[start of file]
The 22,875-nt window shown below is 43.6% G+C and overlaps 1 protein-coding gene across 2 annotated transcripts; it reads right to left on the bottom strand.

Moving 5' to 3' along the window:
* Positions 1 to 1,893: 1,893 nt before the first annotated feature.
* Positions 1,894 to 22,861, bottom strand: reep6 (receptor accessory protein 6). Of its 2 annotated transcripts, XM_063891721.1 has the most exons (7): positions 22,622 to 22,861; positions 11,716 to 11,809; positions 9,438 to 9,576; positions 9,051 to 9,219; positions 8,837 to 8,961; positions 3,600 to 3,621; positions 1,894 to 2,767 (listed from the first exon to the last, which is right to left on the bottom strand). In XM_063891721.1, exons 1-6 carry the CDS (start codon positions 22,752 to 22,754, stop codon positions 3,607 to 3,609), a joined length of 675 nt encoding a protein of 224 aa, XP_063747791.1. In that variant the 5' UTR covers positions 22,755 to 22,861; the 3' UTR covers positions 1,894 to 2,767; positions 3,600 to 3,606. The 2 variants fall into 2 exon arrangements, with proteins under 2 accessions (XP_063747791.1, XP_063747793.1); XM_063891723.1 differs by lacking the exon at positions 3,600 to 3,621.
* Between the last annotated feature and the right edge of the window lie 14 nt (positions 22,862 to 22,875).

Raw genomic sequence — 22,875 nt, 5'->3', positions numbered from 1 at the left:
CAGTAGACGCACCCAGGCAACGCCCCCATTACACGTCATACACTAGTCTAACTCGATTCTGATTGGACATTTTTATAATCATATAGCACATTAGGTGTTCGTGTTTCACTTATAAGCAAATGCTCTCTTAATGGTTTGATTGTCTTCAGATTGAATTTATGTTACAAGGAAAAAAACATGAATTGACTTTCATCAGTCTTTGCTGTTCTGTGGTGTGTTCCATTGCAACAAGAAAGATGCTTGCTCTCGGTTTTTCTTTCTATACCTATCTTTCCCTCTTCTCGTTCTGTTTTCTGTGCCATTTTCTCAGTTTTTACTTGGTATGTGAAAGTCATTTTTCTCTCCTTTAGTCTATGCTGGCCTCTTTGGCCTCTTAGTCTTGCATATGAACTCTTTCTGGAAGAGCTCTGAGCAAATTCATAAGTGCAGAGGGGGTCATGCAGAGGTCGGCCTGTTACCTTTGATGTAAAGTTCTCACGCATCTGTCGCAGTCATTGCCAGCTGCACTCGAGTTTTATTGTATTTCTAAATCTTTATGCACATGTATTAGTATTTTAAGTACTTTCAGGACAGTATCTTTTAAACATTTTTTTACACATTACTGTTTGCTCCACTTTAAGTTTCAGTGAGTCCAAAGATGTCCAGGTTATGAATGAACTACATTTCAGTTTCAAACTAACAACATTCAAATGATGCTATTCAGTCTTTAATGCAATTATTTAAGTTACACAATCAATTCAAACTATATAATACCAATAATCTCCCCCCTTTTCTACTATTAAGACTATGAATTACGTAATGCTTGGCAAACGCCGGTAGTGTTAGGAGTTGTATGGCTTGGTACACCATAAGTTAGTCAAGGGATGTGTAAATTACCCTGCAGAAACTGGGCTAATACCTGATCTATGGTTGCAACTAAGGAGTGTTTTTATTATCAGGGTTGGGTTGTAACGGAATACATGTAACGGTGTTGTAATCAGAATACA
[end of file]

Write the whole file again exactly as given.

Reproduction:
The 22,875-nt window shown below is 43.6% G+C and overlaps 1 protein-coding gene across 2 annotated transcripts; it reads right to left on the bottom strand.

Moving 5' to 3' along the window:
* Positions 1 to 1,893: 1,893 nt before the first annotated feature.
* Positions 1,894 to 22,861, bottom strand: reep6 (receptor accessory protein 6). Of its 2 annotated transcripts, XM_063891721.1 has the most exons (7): positions 22,622 to 22,861; positions 11,716 to 11,809; positions 9,438 to 9,576; positions 9,051 to 9,219; positions 8,837 to 8,961; positions 3,600 to 3,621; positions 1,894 to 2,767 (listed from the first exon to the last, which is right to left on the bottom strand). In XM_063891721.1, exons 1-6 carry the CDS (start codon positions 22,752 to 22,754, stop codon positions 3,607 to 3,609), a joined length of 675 nt encoding a protein of 224 aa, XP_063747791.1. In that variant the 5' UTR covers positions 22,755 to 22,861; the 3' UTR covers positions 1,894 to 2,767; positions 3,600 to 3,606. The 2 variants fall into 2 exon arrangements, with proteins under 2 accessions (XP_063747791.1, XP_063747793.1); XM_063891723.1 differs by lacking the exon at positions 3,600 to 3,621.
* Between the last annotated feature and the right edge of the window lie 14 nt (positions 22,862 to 22,875).

Raw genomic sequence — 22,875 nt, 5'->3', positions numbered from 1 at the left:
CAGTAGACGCACCCAGGCAACGCCCCCATTACACGTCATACACTAGTCTAACTCGATTCTGATTGGACATTTTTATAATCATATAGCACATTAGGTGTTCGTGTTTCACTTATAAGCAAATGCTCTCTTAATGGTTTGATTGTCTTCAGATTGAATTTATGTTACAAGGAAAAAAACATGAATTGACTTTCATCAGTCTTTGCTGTTCTGTGGTGTGTTCCATTGCAACAAGAAAGATGCTTGCTCTCGGTTTTTCTTTCTATACCTATCTTTCCCTCTTCTCGTTCTGTTTTCTGTGCCATTTTCTCAGTTTTTACTTGGTATGTGAAAGTCATTTTTCTCTCCTTTAGTCTATGCTGGCCTCTTTGGCCTCTTAGTCTTGCATATGAACTCTTTCTGGAAGAGCTCTGAGCAAATTCATAAGTGCAGAGGGGGTCATGCAGAGGTCGGCCTGTTACCTTTGATGTAAAGTTCTCACGCATCTGTCGCAGTCATTGCCAGCTGCACTCGAGTTTTATTGTATTTCTAAATCTTTATGCACATGTATTAGTATTTTAAGTACTTTCAGGACAGTATCTTTTAAACATTTTTTTACACATTACTGTTTGCTCCACTTTAAGTTTCAGTGAGTCCAAAGATGTCCAGGTTATGAATGAACTACATTTCAGTTTCAAACTAACAACATTCAAATGATGCTATTCAGTCTTTAATGCAATTATTTAAGTTACACAATCAATTCAAACTATATAATACCAATAATCTCCCCCCTTTTCTACTATTAAGACTATGAATTACGTAATGCTTGGCAAACGCCGGTAGTGTTAGGAGTTGTATGGCTTGGTACACCATAAGTTAGTCAAGGGATGTGTAAATTACCCTGCAGAAACTGGGCTAATACCTGATCTATGGTTGCAACTAAGGAGTGTTTTTATTATCAGGGTTGGGTTGTAACGGAATACATGTAACGGTGTTGTAATCAGAATACA